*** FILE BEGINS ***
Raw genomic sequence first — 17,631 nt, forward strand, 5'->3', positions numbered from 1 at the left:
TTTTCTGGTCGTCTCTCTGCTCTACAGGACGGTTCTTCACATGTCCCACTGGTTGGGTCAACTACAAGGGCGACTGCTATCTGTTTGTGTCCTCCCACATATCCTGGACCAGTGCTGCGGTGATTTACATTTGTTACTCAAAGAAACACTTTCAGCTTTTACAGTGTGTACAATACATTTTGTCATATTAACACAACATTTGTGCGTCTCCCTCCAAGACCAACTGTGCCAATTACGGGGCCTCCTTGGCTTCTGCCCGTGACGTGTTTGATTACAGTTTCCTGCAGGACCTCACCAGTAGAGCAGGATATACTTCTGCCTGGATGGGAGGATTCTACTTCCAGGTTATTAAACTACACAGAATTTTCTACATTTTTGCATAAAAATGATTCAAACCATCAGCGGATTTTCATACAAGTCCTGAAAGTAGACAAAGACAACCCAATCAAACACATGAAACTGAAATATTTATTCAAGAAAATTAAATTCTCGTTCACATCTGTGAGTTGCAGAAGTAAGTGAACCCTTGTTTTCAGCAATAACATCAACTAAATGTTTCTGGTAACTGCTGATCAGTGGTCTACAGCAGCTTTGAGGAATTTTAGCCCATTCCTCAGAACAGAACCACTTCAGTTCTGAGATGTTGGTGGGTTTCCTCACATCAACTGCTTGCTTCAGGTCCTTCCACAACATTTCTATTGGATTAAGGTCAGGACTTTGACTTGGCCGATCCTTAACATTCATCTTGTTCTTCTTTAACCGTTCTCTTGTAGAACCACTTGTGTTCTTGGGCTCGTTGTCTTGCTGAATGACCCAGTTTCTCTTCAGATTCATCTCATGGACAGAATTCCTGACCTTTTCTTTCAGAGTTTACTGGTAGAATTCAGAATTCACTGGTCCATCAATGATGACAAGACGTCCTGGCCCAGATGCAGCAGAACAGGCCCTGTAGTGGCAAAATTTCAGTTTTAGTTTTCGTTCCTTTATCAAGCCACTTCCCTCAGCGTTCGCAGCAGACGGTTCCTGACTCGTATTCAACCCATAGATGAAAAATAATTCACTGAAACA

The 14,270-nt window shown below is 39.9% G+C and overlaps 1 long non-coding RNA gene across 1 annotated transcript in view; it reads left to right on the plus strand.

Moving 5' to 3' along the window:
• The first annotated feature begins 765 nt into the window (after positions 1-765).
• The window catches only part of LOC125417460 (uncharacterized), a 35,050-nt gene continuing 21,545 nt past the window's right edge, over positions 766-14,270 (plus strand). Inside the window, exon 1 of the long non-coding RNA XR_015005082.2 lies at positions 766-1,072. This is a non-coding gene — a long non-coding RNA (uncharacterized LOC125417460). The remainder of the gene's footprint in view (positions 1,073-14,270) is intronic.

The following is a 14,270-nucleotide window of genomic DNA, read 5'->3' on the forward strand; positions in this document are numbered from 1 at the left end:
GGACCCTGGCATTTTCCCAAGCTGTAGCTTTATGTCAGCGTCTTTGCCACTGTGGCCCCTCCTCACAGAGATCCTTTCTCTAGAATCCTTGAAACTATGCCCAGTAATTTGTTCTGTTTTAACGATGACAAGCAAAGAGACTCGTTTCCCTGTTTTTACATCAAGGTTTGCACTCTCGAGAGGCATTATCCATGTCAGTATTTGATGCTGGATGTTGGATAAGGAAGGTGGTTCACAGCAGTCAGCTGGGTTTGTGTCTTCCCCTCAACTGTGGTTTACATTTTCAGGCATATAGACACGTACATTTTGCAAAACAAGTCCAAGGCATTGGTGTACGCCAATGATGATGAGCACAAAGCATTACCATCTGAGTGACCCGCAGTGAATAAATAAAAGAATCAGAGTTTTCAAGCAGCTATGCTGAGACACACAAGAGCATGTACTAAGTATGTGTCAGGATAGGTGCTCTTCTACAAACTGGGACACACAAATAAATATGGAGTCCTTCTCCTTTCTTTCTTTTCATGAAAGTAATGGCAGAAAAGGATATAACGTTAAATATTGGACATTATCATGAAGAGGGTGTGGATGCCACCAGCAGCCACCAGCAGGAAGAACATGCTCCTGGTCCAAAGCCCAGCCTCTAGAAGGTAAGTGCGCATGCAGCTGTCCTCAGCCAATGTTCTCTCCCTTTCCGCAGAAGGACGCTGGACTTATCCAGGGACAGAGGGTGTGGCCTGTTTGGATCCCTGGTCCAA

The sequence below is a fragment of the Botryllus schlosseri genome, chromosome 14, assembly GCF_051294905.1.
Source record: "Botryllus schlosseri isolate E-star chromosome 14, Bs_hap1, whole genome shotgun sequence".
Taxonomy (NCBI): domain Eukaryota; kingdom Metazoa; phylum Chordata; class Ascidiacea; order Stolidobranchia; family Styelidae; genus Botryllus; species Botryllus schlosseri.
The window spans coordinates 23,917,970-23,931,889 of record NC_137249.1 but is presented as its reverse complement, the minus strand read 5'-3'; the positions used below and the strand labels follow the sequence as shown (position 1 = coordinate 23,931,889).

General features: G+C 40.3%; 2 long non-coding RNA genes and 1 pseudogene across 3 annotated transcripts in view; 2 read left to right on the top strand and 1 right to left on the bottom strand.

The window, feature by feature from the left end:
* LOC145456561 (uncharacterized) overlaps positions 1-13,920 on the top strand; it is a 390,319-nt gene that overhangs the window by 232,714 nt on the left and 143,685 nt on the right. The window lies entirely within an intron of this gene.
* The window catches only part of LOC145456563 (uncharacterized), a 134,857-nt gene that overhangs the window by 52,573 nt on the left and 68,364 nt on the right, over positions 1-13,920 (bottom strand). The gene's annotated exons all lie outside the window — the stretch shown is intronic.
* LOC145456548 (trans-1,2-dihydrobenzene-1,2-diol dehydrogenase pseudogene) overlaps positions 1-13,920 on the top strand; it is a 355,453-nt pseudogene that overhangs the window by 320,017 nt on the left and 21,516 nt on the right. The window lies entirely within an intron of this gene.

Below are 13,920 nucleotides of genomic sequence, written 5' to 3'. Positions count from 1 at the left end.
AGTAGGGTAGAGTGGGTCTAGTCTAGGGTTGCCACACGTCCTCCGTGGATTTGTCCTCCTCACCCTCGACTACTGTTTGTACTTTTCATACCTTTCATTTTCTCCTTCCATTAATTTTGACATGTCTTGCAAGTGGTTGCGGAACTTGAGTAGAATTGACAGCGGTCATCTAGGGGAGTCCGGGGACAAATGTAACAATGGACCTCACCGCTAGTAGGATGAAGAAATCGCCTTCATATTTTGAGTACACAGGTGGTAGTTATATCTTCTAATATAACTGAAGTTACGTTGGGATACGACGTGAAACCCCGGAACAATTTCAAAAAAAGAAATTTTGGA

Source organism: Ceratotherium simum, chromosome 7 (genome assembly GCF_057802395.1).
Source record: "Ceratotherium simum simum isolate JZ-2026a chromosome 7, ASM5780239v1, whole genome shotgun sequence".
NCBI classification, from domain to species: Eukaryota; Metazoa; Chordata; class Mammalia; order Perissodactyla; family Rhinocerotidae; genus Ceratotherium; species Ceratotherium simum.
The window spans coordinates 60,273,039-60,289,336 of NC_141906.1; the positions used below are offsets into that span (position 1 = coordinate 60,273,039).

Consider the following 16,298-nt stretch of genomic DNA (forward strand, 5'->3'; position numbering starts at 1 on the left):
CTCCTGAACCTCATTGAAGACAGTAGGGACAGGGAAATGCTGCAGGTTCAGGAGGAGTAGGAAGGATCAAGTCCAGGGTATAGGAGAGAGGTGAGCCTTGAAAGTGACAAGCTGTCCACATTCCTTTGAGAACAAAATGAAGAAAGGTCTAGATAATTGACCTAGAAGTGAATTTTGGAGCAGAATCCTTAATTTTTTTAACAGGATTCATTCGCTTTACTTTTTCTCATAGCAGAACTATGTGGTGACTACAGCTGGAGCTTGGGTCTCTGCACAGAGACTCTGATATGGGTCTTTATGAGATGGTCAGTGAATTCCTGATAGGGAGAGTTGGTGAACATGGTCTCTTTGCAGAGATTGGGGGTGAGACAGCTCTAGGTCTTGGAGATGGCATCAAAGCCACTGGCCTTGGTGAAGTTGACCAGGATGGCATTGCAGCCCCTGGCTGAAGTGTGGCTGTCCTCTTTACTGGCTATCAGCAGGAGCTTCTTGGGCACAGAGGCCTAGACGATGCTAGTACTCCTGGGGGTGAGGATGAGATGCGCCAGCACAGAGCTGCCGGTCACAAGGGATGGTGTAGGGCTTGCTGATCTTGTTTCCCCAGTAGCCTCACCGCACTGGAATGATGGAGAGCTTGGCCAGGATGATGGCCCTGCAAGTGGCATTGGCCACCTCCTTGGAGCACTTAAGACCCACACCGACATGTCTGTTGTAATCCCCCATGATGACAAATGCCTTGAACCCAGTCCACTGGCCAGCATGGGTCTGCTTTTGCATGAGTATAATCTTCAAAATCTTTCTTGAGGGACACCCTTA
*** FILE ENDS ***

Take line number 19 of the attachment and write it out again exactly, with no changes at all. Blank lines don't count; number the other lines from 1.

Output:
AGTAGGGTAGAGTGGGTCTAGTCTAGGGTTGCCACACGTCCTCCGTGGATTTGTCCTCCTCACCCTCGACTACTGTTTGTACTTTTCATACCTTTCATTTTCTCCTTCCATTAATTTTGACATGTCTTGCAAGTGGTTGCGGAACTTGAGTAGAATTGACAGCGGTCATCTAGGGGAGTCCGGGGACAAATGTAACAATGGACCTCACCGCTAGTAGGATGAAGAAATCGCCTTCATATTTTGAGTACACAGGTGGTAGTTATATCTTCTAATATAACTGAAGTTACGTTGGGATACGACGTGAAACCCCGGAACAATTTCAAAAAAAGAAATTTTGGA